The Graduate School of Education and Human Development now ranks 19th among national schools of education in this month’s U.S. News and World Report, a jump of 16 slots from last year’s 35.
The GSEHD also ranked ninth among private institutions, up from the 11th spot, which the school held for four consecutive years. Temple University is tied with GSEHD for the 19 spot.
GSEHD Dean Mary Hartwood Futrell said the credit for the better rankings belongs to the faculty, students and staff of the school.
“We are very proud of the results,” Futrell said. “Now we need to take what we have learned over this past year and see where we can go from here.”
Futrell said the rankings examined several aspects of the school, including acceptance rate, student test scores, external research funding and better peer review of the program.
Futrell said a larger pool of better qualified students made the admissions process very competitive, increasing the quality of the school’s students and contributed to the higher rankings.
The GSEHD is divided into three departments; educational leadership, counseling/human and organizational studies, teacher preparation and special education.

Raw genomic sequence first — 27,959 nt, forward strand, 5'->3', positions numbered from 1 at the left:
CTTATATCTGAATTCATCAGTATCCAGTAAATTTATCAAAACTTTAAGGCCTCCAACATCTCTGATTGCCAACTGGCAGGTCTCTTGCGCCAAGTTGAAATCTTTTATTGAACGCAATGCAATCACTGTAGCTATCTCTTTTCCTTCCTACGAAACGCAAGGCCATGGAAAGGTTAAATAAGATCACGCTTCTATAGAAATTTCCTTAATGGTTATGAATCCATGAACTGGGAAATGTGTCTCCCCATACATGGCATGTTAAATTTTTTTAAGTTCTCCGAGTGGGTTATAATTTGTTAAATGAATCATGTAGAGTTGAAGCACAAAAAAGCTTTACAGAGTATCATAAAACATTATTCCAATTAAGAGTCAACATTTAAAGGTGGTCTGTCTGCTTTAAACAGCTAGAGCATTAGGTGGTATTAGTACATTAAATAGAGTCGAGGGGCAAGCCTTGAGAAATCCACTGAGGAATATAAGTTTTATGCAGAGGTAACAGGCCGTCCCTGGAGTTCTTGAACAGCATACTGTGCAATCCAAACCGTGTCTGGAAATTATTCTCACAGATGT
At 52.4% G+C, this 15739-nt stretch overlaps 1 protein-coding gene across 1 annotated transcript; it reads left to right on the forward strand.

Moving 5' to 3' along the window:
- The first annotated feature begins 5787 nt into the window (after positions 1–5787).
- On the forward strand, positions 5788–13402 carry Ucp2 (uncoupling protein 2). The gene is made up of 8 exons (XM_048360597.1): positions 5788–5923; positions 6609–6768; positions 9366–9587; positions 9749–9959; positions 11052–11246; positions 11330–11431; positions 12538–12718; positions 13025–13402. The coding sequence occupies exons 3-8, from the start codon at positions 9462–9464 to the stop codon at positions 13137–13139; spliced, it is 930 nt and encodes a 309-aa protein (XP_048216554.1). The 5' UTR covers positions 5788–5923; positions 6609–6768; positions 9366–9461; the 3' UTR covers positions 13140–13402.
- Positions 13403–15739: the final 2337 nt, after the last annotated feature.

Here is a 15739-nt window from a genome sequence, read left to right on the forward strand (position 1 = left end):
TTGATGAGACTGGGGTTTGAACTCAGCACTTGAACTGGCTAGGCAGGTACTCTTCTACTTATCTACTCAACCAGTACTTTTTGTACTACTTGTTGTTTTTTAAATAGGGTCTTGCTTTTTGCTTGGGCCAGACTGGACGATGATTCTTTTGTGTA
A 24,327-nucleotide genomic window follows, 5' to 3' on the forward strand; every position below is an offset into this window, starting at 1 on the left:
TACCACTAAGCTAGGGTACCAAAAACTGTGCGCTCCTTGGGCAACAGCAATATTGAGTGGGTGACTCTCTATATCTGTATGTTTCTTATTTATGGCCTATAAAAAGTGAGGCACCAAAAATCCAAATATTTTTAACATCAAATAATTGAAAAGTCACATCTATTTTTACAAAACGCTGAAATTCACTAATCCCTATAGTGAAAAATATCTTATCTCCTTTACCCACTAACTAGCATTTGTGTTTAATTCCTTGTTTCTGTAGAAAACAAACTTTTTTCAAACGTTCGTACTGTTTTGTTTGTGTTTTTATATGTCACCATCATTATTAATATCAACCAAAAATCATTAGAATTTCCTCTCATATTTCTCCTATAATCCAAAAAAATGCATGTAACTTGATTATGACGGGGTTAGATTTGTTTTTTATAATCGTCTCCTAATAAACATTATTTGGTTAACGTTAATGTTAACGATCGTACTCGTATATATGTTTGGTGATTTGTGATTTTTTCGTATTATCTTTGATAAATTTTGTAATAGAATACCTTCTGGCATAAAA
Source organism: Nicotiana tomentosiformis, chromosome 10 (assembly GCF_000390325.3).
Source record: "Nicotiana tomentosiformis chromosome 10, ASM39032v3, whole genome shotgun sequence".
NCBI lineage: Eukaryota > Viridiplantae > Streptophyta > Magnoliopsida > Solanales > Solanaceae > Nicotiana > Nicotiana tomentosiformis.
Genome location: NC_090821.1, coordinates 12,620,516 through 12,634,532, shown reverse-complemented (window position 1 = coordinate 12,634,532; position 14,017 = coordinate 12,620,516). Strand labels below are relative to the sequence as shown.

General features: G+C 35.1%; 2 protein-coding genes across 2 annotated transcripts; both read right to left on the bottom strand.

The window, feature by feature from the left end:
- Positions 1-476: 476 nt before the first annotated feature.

The GSEHD’s program in rehabilitation counseling was ranked fifth in the nation, moving up from seventh last year. The special education program was ranked for the first time at No. 19.
Futrell said outside funding for GSEHD was also an important aspect of the school’s improvement in the past year.
In December, the National Science Foundation gave a team of GW researchers, led by GSEHD professor Sharon Lynch, a $5. 2 million grant to improve the Montgomery County science curriculum in low-income areas.
Futrell said this was the largest grant the school had ever received from the NSF. She said almost half the department is active in seeking outside funding for educational programs.